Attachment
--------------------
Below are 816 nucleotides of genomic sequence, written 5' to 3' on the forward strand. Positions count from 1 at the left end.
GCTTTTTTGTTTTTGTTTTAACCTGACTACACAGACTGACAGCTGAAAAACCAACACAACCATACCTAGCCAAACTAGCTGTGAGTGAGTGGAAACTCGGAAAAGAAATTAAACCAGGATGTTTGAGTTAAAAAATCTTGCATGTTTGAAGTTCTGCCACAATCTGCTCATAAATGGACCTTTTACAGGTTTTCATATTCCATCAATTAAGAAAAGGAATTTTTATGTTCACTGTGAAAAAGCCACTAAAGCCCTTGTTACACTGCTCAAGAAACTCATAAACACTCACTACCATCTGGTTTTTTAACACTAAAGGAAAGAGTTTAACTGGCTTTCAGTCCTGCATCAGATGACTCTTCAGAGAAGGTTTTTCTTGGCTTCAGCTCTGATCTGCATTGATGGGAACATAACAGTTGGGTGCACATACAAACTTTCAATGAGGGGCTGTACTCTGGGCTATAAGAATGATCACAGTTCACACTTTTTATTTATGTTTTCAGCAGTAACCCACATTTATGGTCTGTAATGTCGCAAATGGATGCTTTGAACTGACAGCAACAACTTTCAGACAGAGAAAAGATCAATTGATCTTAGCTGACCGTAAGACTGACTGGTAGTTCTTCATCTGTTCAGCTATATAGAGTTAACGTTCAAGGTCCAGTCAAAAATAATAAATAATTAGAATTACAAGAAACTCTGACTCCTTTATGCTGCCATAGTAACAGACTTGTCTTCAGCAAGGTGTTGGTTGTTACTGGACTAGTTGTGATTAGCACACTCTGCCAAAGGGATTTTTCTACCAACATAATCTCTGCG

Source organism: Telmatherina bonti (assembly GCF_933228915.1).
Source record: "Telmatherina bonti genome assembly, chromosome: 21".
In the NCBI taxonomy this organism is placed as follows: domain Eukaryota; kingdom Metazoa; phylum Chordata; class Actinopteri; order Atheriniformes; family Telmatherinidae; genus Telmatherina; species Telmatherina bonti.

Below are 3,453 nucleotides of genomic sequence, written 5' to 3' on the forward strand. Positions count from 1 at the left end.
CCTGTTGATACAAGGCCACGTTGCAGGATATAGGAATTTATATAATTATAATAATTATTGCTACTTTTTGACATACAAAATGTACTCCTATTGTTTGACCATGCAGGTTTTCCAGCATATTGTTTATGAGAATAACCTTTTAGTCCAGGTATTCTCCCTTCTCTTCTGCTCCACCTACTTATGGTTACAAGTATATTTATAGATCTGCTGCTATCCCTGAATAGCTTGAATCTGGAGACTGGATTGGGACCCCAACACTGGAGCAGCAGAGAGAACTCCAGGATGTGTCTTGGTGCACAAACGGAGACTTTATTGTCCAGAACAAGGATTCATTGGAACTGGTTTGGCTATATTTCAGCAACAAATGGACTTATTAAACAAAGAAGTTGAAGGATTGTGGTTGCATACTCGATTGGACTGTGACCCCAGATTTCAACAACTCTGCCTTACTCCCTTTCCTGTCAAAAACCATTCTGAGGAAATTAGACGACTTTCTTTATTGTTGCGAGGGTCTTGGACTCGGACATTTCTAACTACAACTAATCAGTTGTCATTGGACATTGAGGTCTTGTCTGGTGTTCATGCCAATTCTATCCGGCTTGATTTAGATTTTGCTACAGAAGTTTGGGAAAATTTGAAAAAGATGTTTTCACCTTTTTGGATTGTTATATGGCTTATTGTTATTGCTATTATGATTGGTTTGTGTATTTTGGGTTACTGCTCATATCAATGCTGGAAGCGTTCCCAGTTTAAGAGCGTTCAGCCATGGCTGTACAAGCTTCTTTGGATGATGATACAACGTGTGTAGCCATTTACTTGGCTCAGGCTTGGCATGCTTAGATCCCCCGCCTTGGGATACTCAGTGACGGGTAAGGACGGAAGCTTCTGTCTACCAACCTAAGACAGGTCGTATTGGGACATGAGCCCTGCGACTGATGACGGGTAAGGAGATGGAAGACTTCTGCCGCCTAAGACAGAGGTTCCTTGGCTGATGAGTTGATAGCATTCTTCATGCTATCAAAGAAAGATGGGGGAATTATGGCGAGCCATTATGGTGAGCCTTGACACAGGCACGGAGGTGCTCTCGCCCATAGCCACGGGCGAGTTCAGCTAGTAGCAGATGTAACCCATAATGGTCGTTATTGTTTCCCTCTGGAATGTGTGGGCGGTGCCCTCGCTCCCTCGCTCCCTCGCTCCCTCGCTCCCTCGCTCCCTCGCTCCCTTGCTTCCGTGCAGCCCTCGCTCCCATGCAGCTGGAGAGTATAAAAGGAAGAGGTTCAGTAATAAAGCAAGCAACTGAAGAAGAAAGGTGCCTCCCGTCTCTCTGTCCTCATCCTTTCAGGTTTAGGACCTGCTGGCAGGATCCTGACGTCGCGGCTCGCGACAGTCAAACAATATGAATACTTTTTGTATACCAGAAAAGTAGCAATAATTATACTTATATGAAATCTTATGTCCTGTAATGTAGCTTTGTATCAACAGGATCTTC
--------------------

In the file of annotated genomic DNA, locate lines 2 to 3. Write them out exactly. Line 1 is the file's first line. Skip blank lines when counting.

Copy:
GCTTTTTTGTTTTTGTTTTAACCTGACTACACAGACTGACAGCTGAAAAACCAACACAACCATACCTAGCCAAACTAGCTGTGAGTGAGTGGAAACTCGGAAAAGAAATTAAACCAGGATGTTTGAGTTAAAAAATCTTGCATGTTTGAAGTTCTGCCACAATCTGCTCATAAATGGACCTTTTACAGGTTTTCATATTCCATCAATTAAGAAAAGGAATTTTTATGTTCACTGTGAAAAAGCCACTAAAGCCCTTGTTACACTGCTCAAGAAACTCATAAACACTCACTACCATCTGGTTTTTTAACACTAAAGGAAAGAGTTTAACTGGCTTTCAGTCCTGCATCAGATGACTCTTCAGAGAAGGTTTTTCTTGGCTTCAGCTCTGATCTGCATTGATGGGAACATAACAGTTGGGTGCACATACAAACTTTCAATGAGGGGCTGTACTCTGGGCTATAAGAATGATCACAGTTCACACTTTTTATTTATGTTTTCAGCAGTAACCCACATTTATGGTCTGTAATGTCGCAAATGGATGCTTTGAACTGACAGCAACAACTTTCAGACAGAGAAAAGATCAATTGATCTTAGCTGACCGTAAGACTGACTGGTAGTTCTTCATCTGTTCAGCTATATAGAGTTAACGTTCAAGGTCCAGTCAAAAATAATAAATAATTAGAATTACAAGAAACTCTGACTCCTTTATGCTGCCATAGTAACAGACTTGTCTTCAGCAAGGTGTTGGTTGTTACTGGACTAGTTGTGATTAGCACACTCTGCCAAAGGGATTTTTCTACCAACATAATCTCTGCG

Source organism: Telmatherina bonti (assembly GCF_933228915.1).